Wednesday, January 26, 2005

Five Paragraph Theme as Paint by Numbers

So I am just finishing up Bruce Pirie's Reshaping High School English, which was a pretty good book--has some valuable suggestions for approaching texts (which I will list in a bit) as well as some really nice reflections on the practice of teaching high school English.

One I like in particular is in reflection of the five paragraph theme--many of us in the cohort seem to sheepishly think that the five paragraph theme is a necessary evil. I don't know if I entirely agree--I think that there are other tools to show the usefulness of a thesis and conclusion, of topic sentences and such. He wrote about how an art teacher wouldn't have his or her students learn to paint by using paint by numbers, so why should we use a cookie cutter formula in our English class?

Here are a few random ideas I copied down from the book:

(Of course, if we were to give these as assignments, we would write them better--this was just a jotting kind of thing to remind me of the ideas out there!)

Journal Writing/Writing Assignments:
1. Brainstorm interview questions for character as if for an important news story.
2. Predict the outcome (not from the book I read, but one I wanted to take note of)
3. Create a dream for a particular character at this point in the story.
4. Interview a parent or sibling of a character in the story.
5. Rewrite the end of the story. (Also not in the book, but a typical assignment)
6. Imagine the characters meet 5 (10, 50, etc.) years later. What happened? (His advice was to do this as a playacting thing--spur of the moment where the class decides what happens next)
7. Two characters from different stories are stuck in an elevator. What do they talk about? (This was from Brian Goldberg's Romantic Literature class where the Ancient Mariner and Cristabel were stuck in the elevator.)
8. Write a short story using a theme we have explored or scene not played out. (The example in the book was where one student expanded on Tess of the d'Urbervilles and wrote about the execution from the farmer's point of view. The student discovered his own feelings towards having to read the book when writing the story.)
9. Have a conversation with the author of the text.
10. Have a character discuss the text with the author (or a character from another story or another author or another combination).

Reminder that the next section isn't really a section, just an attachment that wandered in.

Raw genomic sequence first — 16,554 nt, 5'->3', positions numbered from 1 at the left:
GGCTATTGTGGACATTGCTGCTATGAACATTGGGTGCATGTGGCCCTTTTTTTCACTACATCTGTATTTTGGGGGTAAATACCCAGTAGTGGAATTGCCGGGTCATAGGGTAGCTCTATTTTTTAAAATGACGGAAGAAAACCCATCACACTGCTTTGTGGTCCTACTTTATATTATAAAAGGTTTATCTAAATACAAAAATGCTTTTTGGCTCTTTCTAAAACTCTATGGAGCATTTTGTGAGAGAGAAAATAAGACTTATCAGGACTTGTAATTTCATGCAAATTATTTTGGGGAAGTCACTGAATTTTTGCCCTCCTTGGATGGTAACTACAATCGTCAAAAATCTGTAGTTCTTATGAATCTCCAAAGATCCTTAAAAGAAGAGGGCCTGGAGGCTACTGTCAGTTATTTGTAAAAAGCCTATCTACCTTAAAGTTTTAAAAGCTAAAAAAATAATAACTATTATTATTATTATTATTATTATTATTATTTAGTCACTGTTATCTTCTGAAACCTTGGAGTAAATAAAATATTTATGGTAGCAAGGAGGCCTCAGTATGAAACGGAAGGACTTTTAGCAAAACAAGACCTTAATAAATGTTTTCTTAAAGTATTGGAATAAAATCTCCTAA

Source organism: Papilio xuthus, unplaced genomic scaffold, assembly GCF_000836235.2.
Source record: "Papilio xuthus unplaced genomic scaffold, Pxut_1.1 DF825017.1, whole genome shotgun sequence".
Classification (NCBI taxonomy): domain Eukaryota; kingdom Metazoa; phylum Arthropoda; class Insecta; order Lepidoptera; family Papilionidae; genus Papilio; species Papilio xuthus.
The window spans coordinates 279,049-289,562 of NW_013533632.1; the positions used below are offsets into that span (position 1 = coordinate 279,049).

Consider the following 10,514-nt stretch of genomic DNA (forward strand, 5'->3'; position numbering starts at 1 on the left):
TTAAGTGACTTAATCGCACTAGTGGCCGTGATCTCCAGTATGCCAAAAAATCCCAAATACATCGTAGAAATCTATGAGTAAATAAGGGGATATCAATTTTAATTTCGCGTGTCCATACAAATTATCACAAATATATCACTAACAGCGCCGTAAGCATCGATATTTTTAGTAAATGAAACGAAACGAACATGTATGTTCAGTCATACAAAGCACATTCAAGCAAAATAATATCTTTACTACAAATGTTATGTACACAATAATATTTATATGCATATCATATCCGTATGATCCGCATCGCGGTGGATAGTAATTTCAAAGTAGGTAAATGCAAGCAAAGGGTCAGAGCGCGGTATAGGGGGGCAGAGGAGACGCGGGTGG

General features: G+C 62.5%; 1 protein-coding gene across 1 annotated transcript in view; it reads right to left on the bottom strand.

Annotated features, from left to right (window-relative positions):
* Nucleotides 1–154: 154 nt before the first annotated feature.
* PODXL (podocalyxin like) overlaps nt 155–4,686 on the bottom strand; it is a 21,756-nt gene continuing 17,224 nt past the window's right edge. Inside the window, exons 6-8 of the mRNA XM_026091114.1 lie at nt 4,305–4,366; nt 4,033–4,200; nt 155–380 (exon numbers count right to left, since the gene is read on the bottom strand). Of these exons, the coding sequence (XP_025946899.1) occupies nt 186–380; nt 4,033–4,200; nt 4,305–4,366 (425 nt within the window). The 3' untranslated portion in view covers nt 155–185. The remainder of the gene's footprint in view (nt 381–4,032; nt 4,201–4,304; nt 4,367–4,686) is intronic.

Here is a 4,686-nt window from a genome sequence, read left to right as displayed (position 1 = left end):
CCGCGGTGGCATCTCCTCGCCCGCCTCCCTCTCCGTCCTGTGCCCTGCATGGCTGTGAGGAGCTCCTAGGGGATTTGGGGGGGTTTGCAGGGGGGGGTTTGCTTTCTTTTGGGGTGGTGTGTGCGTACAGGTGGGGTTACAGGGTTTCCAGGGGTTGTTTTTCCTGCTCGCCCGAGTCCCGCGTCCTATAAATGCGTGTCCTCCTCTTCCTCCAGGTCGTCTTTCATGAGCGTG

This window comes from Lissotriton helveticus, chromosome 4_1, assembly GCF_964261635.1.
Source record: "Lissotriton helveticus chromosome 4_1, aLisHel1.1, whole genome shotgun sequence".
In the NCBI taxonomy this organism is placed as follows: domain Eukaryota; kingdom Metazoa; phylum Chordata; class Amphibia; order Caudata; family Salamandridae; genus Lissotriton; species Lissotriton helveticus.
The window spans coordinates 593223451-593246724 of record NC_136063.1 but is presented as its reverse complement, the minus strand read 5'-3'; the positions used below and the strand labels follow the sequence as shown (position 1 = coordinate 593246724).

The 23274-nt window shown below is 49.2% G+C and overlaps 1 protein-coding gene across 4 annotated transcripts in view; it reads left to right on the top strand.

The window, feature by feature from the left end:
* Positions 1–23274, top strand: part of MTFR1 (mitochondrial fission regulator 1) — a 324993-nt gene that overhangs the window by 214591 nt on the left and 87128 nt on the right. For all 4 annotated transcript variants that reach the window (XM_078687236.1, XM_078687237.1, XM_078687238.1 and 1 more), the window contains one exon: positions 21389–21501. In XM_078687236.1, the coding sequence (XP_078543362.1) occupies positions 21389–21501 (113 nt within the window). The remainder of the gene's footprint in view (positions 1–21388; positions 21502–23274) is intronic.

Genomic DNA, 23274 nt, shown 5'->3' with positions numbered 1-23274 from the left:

In-class Activities:
1. Brainstorm questions you would ask character if you had the chance. One student volunteers to be the character and is put in the "hot seat." Students can have time outs--other students can offer alternative answers, volunteers can ask to be replaced or ask advice from fellow students, teachers can expand on things, etc.
2. Living tableaux--frozen pictures to represent a scene (students become the tableau) (instructors can choose to allow a little movement or words too)
3. Act out a time in the future that the characters meet again (ex: Nora returns one month later in A Doll's House for an item)--allow pauses to discuss what might happen next
4. Statues... this is a complicated one to explain... Pirie used Lord of the Flies as his example. Warming up, students walk around the room as if they are Jack or Ralph... they make statues representing these two characters. Then they pair off--walk slowly towards one another as one Jack or one Ralph and slowly become the other character. Or, another activity would have claps as slow motion pauses (one movement per clap) and as they approach one another, make a movement (so Ralph could want to shake his hand and Jack could want to hit Ralph and the students would have time to react to the other's motions.)

There were more points, but I had been marking them with post-its rather than copying them down into my binder (which is how I am going to keep track of things in the future). I will try to put up these sorts of ideas as I come upon them; there's a lot of useful stuff out there!

While I was reading the book, I also began to think about how to teach the research unit. I think I will have them do a webbing activity for the brainstorming part--take an idea and make branches of all the possible ways to write about it. (I will do a webbing activity for myself this weekend as I try to figure out what I want my Master's final project to be on. I think I would like to review some part of the writing process and how successful that part might be... prewriting, grammar instruction, etc. We'll see!)

PS: Here's something amusing... I was looking around the NCTE for good books on teaching Journalism and I found this position statement on accepting Journalism Courses in English Curricula. (It seems like one of those obvious things--they had to vote to accept it and post it on the internet???)

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